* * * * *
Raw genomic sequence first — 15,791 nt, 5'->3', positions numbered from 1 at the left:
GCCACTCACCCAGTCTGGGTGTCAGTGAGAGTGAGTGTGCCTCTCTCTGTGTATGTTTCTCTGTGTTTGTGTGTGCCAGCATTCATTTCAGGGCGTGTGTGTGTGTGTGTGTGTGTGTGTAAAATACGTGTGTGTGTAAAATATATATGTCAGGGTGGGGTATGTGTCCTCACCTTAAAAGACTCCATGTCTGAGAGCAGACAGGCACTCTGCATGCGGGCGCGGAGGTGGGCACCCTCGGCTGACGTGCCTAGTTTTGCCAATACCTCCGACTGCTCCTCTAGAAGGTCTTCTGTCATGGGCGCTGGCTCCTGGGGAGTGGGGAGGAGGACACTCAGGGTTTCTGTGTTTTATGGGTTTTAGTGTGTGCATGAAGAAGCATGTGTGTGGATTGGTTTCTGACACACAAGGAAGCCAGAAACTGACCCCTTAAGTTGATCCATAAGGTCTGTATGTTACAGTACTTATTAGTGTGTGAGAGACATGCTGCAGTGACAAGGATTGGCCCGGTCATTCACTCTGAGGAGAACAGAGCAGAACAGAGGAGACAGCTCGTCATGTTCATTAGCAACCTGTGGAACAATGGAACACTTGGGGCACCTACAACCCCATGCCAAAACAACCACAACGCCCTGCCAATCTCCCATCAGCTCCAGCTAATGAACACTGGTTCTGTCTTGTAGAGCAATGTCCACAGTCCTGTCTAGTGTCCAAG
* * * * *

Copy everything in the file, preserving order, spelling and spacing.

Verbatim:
Raw genomic sequence first — 15,791 nt, 5'->3', positions numbered from 1 at the left:
GCCACTCACCCAGTCTGGGTGTCAGTGAGAGTGAGTGTGCCTCTCTCTGTGTATGTTTCTCTGTGTTTGTGTGTGCCAGCATTCATTTCAGGGCGTGTGTGTGTGTGTGTGTGTGTGTGTAAAATACGTGTGTGTGTAAAATATATATGTCAGGGTGGGGTATGTGTCCTCACCTTAAAAGACTCCATGTCTGAGAGCAGACAGGCACTCTGCATGCGGGCGCGGAGGTGGGCACCCTCGGCTGACGTGCCTAGTTTTGCCAATACCTCCGACTGCTCCTCTAGAAGGTCTTCTGTCATGGGCGCTGGCTCCTGGGGAGTGGGGAGGAGGACACTCAGGGTTTCTGTGTTTTATGGGTTTTAGTGTGTGCATGAAGAAGCATGTGTGTGGATTGGTTTCTGACACACAAGGAAGCCAGAAACTGACCCCTTAAGTTGATCCATAAGGTCTGTATGTTACAGTACTTATTAGTGTGTGAGAGACATGCTGCAGTGACAAGGATTGGCCCGGTCATTCACTCTGAGGAGAACAGAGCAGAACAGAGGAGACAGCTCGTCATGTTCATTAGCAACCTGTGGAACAATGGAACACTTGGGGCACCTACAACCCCATGCCAAAACAACCACAACGCCCTGCCAATCTCCCATCAGCTCCAGCTAATGAACACTGGTTCTGTCTTGTAGAGCAATGTCCACAGTCCTGTCTAGTGTCCAAG